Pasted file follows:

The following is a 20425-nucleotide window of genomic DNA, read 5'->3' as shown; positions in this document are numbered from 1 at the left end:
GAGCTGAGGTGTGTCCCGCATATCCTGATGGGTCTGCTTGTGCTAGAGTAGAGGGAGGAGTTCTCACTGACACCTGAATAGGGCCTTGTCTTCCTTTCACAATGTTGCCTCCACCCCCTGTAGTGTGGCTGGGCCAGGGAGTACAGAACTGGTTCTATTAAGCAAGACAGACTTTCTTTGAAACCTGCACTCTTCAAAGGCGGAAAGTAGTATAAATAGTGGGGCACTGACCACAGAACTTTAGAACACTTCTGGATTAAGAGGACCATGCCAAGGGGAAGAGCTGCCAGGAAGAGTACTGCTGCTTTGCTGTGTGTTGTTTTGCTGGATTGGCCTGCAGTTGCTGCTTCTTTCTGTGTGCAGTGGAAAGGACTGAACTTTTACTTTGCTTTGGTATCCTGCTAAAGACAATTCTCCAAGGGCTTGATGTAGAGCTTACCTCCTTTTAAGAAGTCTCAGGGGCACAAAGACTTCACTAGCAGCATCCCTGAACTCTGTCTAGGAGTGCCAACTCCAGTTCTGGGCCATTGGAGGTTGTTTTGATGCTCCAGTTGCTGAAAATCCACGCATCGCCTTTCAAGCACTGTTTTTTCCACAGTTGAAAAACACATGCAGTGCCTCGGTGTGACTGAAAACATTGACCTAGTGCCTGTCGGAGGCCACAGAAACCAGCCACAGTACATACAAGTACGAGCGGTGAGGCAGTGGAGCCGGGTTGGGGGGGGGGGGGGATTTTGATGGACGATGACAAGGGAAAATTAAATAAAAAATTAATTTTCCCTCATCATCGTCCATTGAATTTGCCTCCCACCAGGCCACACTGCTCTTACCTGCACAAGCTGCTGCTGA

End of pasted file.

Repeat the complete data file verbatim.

The following is a 20425-nucleotide window of genomic DNA, read 5'->3' as shown; positions in this document are numbered from 1 at the left end:
GAGCTGAGGTGTGTCCCGCATATCCTGATGGGTCTGCTTGTGCTAGAGTAGAGGGAGGAGTTCTCACTGACACCTGAATAGGGCCTTGTCTTCCTTTCACAATGTTGCCTCCACCCCCTGTAGTGTGGCTGGGCCAGGGAGTACAGAACTGGTTCTATTAAGCAAGACAGACTTTCTTTGAAACCTGCACTCTTCAAAGGCGGAAAGTAGTATAAATAGTGGGGCACTGACCACAGAACTTTAGAACACTTCTGGATTAAGAGGACCATGCCAAGGGGAAGAGCTGCCAGGAAGAGTACTGCTGCTTTGCTGTGTGTTGTTTTGCTGGATTGGCCTGCAGTTGCTGCTTCTTTCTGTGTGCAGTGGAAAGGACTGAACTTTTACTTTGCTTTGGTATCCTGCTAAAGACAATTCTCCAAGGGCTTGATGTAGAGCTTACCTCCTTTTAAGAAGTCTCAGGGGCACAAAGACTTCACTAGCAGCATCCCTGAACTCTGTCTAGGAGTGCCAACTCCAGTTCTGGGCCATTGGAGGTTGTTTTGATGCTCCAGTTGCTGAAAATCCACGCATCGCCTTTCAAGCACTGTTTTTTCCACAGTTGAAAAACACATGCAGTGCCTCGGTGTGACTGAAAACATTGACCTAGTGCCTGTCGGAGGCCACAGAAACCAGCCACAGTACATACAAGTACGAGCGGTGAGGCAGTGGAGCCGGGTTGGGGGGGGGGGGGGATTTTGATGGACGATGACAAGGGAAAATTAAATAAAAAATTAATTTTCCCTCATCATCGTCCATTGAATTTGCCTCCCACCAGGCCACACTGCTCTTACCTGCACAAGCTGCTGCTGA